Findings from qualitative interviews with Indigenous housing providers highlighted some of the key challenges and positive outcomes they face in meeting the needs of Indigenous households.
The challenges include:
- Variations in application and program delivery requirements across municipal, provincial/territorial and national funding programs can be confusing.
- Competitive funding environments were identified as an impediment to organizational partnerships.
- Funding limitations restrict the ability to engage in strategic planning and make it difficult to provide sufficient employee compensation and minimize turnover.
- Not all provinces fund repairs and maintenance. Providers without reserve funds have experienced a loss of income when units in need of major repair sit vacant.
The positive outcomes include:
- Most interviewees that provided rent-geared-to-income housing also offered support services that help to create stability in a household.
- Providers often offer supports for tenants — such as educational programs and life-skills training — which they considered key to housing success.
- Positive partnerships are being developed with municipalities and local services/organizations to improve access to services for tenants.
- Interviewees identified some promising approaches undertaken by providers to meet the needs of Indigenous households in urban, rural and northern areas.
Findings from the quantitative survey provided information about the organizational structure of Indigenous housing providers, the units they provide and the tenants they support.
Most of the responding Indigenous housing providers were non-profit organizations that primarily managed their own properties. Most dealt only with Indigenous clients and indicated a large majority of their clients were families.
Implications for the housing industry
The findings have several implications for the housing sector and reinforce key themes that have emerged across CMHC-supported research on Indigenous housing.
- Pairing housing and culturally appropriate, wrap-around support services can help build stability for households. For example, supports for people healing from intergenerational trauma and marginalization may be offered.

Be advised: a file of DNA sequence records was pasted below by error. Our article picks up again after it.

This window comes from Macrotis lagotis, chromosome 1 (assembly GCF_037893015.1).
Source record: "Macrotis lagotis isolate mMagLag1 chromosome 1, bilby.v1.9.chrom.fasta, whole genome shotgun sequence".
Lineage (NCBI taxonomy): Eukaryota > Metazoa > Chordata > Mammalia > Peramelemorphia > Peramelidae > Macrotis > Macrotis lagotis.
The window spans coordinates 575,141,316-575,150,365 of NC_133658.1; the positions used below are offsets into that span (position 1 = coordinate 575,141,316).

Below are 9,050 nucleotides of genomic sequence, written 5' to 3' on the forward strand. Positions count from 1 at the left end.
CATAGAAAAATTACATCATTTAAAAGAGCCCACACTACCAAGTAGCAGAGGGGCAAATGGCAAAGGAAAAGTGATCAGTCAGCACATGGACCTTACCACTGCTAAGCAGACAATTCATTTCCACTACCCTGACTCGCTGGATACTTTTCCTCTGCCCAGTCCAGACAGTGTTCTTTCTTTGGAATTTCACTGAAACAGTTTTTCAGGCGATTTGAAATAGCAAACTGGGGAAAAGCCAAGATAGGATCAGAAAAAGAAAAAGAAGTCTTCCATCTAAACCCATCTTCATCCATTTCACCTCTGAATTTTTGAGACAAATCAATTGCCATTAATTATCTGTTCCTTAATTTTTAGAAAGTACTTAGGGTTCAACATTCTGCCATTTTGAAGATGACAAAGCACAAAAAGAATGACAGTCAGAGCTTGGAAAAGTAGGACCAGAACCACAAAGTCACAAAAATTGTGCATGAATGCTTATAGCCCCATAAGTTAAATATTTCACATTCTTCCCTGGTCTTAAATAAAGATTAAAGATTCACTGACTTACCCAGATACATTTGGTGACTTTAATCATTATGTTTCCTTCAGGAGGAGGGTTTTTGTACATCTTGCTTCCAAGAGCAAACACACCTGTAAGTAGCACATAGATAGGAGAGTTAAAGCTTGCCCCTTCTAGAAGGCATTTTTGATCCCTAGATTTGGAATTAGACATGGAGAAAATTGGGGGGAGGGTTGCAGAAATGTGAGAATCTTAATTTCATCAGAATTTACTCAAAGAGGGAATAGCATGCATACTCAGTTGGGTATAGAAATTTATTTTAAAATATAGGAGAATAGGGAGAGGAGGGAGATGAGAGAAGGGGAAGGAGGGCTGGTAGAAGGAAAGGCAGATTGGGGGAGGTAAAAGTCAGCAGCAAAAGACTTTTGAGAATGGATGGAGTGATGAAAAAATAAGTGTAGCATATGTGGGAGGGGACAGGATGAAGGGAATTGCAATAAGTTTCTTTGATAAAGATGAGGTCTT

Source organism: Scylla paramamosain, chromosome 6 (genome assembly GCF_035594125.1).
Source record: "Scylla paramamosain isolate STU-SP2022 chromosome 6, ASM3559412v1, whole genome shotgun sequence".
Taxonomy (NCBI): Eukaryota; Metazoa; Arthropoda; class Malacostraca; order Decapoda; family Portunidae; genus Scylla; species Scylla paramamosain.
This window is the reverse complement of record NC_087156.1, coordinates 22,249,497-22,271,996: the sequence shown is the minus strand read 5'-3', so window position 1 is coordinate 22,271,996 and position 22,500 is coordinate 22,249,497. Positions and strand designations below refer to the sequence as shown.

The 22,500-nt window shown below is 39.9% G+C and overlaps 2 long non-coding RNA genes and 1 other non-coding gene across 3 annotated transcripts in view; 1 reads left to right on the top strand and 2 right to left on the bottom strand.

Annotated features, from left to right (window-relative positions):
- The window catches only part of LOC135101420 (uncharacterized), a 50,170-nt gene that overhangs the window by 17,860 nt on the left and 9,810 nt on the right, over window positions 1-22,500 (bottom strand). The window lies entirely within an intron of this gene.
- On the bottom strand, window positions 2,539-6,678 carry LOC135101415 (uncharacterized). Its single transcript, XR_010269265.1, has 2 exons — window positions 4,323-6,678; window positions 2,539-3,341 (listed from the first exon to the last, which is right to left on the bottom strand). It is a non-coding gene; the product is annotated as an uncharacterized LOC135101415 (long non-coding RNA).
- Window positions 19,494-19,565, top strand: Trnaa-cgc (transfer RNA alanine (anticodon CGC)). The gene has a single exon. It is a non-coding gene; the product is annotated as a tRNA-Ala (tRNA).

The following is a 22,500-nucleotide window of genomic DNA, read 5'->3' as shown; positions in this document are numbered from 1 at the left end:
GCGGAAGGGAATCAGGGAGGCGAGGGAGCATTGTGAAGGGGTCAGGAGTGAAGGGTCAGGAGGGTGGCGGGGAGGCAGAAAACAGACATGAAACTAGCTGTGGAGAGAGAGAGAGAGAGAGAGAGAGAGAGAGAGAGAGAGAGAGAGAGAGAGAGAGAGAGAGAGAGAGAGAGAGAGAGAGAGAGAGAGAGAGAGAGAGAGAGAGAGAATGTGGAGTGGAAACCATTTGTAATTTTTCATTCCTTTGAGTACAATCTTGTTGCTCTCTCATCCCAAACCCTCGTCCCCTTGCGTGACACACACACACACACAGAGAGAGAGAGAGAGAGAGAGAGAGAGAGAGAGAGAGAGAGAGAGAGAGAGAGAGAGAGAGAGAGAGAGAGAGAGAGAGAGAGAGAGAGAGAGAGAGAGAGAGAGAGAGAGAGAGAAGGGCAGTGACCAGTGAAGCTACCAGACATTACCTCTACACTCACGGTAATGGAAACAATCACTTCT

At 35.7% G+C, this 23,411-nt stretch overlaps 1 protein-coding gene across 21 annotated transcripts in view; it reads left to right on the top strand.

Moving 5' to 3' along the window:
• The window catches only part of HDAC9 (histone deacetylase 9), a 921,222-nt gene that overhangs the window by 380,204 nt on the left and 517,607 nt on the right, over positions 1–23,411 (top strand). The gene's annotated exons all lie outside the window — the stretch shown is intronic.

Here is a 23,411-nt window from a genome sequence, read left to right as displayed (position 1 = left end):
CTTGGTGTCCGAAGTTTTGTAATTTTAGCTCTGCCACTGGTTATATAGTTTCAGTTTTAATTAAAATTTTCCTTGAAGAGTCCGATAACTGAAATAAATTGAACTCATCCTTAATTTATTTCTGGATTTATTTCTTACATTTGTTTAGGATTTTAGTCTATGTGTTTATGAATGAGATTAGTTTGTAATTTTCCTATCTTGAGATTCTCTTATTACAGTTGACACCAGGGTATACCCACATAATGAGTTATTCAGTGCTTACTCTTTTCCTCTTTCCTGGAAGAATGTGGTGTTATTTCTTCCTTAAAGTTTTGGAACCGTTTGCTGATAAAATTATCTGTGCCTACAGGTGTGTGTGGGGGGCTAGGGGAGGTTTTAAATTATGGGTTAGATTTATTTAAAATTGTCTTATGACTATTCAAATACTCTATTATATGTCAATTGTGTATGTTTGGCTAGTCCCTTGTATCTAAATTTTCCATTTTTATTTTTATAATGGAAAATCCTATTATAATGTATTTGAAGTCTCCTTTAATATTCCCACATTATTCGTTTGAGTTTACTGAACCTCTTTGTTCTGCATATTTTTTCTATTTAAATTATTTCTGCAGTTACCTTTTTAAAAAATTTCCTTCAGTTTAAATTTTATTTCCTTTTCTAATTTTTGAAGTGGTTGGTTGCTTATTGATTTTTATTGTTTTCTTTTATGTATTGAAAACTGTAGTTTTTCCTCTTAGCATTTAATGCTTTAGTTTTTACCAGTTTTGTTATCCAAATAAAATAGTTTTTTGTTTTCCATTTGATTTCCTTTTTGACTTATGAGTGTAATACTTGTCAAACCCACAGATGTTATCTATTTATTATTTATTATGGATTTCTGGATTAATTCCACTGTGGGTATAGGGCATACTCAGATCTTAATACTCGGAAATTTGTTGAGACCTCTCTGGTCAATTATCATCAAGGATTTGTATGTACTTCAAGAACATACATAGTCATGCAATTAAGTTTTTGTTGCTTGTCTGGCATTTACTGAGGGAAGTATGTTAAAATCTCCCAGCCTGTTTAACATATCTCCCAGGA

- Addressing obstacles to accessing housing funding programs would benefit Indigenous housing providers by reducing administrative burdens.
- Improving data on Indigenous housing is necessary to meet the needs of Indigenous households. This includes consistent asset management processes to better assess housing availability and housing gaps.
- Advancing co-development and Indigenous leadership in Indigenous housing funding programs. This is a key step towards ending the historical disenfranchisement of Indigenous peoples in Canada.
For the detailed findings, download the full report (PDF).
About CMHC’s Indigenous Housing Research
CMHC supports research on priorities identified by Indigenous organizations and communities.
Where possible, this research is led by Indigenous organizations, advised by an Indigenous steering committee or conducted by an Indigenous consultant. It respects Indigenous ways of knowing and priorities that emerge as a result of an Indigenous research process.
CMHC embraces the principles that govern Indigenous data and research in Canada. These are also articulated by First Nation, Métis and Inuit governing bodies such as the First Nations principles of OCAP®.
Sign up to our Housing Research Newsletter to be notified when new insights and other reports are released.